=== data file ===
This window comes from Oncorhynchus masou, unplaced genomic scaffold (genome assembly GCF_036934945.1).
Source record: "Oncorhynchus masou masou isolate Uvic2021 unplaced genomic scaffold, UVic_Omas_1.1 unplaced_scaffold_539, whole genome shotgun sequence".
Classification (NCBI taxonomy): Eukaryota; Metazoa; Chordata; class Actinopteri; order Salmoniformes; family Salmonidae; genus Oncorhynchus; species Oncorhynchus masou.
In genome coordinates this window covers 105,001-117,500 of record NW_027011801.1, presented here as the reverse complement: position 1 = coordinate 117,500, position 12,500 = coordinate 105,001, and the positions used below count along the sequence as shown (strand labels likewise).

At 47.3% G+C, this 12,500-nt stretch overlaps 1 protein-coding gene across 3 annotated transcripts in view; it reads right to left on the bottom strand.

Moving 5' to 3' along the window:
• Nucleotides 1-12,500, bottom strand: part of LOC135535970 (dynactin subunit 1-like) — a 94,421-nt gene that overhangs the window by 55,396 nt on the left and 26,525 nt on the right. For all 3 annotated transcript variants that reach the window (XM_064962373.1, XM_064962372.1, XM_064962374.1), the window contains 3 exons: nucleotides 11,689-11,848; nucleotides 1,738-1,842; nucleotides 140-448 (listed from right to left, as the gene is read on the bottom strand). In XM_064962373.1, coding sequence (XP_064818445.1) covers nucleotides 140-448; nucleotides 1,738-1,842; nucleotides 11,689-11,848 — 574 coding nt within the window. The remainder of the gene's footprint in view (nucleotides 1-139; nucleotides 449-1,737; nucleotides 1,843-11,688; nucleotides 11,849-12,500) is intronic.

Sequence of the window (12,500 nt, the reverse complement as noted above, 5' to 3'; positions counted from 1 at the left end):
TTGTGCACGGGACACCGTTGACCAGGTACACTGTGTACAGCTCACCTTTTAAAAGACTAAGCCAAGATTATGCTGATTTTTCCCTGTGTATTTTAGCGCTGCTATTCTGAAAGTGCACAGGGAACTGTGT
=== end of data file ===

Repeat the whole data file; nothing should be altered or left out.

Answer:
This window comes from Oncorhynchus masou, unplaced genomic scaffold (genome assembly GCF_036934945.1).
Source record: "Oncorhynchus masou masou isolate Uvic2021 unplaced genomic scaffold, UVic_Omas_1.1 unplaced_scaffold_539, whole genome shotgun sequence".
Classification (NCBI taxonomy): Eukaryota; Metazoa; Chordata; class Actinopteri; order Salmoniformes; family Salmonidae; genus Oncorhynchus; species Oncorhynchus masou.
In genome coordinates this window covers 105,001-117,500 of record NW_027011801.1, presented here as the reverse complement: position 1 = coordinate 117,500, position 12,500 = coordinate 105,001, and the positions used below count along the sequence as shown (strand labels likewise).

At 47.3% G+C, this 12,500-nt stretch overlaps 1 protein-coding gene across 3 annotated transcripts in view; it reads right to left on the bottom strand.

Moving 5' to 3' along the window:
• Nucleotides 1-12,500, bottom strand: part of LOC135535970 (dynactin subunit 1-like) — a 94,421-nt gene that overhangs the window by 55,396 nt on the left and 26,525 nt on the right. For all 3 annotated transcript variants that reach the window (XM_064962373.1, XM_064962372.1, XM_064962374.1), the window contains 3 exons: nucleotides 11,689-11,848; nucleotides 1,738-1,842; nucleotides 140-448 (listed from right to left, as the gene is read on the bottom strand). In XM_064962373.1, coding sequence (XP_064818445.1) covers nucleotides 140-448; nucleotides 1,738-1,842; nucleotides 11,689-11,848 — 574 coding nt within the window. The remainder of the gene's footprint in view (nucleotides 1-139; nucleotides 449-1,737; nucleotides 1,843-11,688; nucleotides 11,849-12,500) is intronic.

Sequence of the window (12,500 nt, the reverse complement as noted above, 5' to 3'; positions counted from 1 at the left end):
TTGTGCACGGGACACCGTTGACCAGGTACACTGTGTACAGCTCACCTTTTAAAAGACTAAGCCAAGATTATGCTGATTTTTCCCTGTGTATTTTAGCGCTGCTATTCTGAAAGTGCACAGGGAACTGTGT